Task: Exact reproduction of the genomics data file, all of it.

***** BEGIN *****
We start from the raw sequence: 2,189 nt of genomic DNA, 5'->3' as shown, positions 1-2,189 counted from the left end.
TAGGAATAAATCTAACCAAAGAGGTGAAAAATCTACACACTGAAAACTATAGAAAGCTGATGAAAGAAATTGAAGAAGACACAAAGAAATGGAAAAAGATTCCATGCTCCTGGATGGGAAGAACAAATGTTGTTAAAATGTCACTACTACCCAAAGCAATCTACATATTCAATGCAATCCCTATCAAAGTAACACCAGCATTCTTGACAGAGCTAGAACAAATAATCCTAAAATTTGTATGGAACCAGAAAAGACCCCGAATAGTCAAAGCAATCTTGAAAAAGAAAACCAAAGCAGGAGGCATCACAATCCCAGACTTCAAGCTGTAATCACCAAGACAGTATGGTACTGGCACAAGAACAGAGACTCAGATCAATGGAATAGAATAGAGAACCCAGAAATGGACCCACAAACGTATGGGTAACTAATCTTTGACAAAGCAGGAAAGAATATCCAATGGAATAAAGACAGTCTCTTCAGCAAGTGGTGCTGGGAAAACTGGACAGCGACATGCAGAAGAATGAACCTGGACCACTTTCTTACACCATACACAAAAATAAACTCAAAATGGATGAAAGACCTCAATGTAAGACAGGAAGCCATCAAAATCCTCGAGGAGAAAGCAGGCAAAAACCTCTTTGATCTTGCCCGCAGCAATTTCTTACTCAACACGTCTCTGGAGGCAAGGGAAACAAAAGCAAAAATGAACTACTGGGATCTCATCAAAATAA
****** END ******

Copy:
We start from the raw sequence: 2,189 nt of genomic DNA, 5'->3' as shown, positions 1-2,189 counted from the left end.
TAGGAATAAATCTAACCAAAGAGGTGAAAAATCTACACACTGAAAACTATAGAAAGCTGATGAAAGAAATTGAAGAAGACACAAAGAAATGGAAAAAGATTCCATGCTCCTGGATGGGAAGAACAAATGTTGTTAAAATGTCACTACTACCCAAAGCAATCTACATATTCAATGCAATCCCTATCAAAGTAACACCAGCATTCTTGACAGAGCTAGAACAAATAATCCTAAAATTTGTATGGAACCAGAAAAGACCCCGAATAGTCAAAGCAATCTTGAAAAAGAAAACCAAAGCAGGAGGCATCACAATCCCAGACTTCAAGCTGTAATCACCAAGACAGTATGGTACTGGCACAAGAACAGAGACTCAGATCAATGGAATAGAATAGAGAACCCAGAAATGGACCCACAAACGTATGGGTAACTAATCTTTGACAAAGCAGGAAAGAATATCCAATGGAATAAAGACAGTCTCTTCAGCAAGTGGTGCTGGGAAAACTGGACAGCGACATGCAGAAGAATGAACCTGGACCACTTTCTTACACCATACACAAAAATAAACTCAAAATGGATGAAAGACCTCAATGTAAGACAGGAAGCCATCAAAATCCTCGAGGAGAAAGCAGGCAAAAACCTCTTTGATCTTGCCCGCAGCAATTTCTTACTCAACACGTCTCTGGAGGCAAGGGAAACAAAAGCAAAAATGAACTACTGGGATCTCATCAAAATAA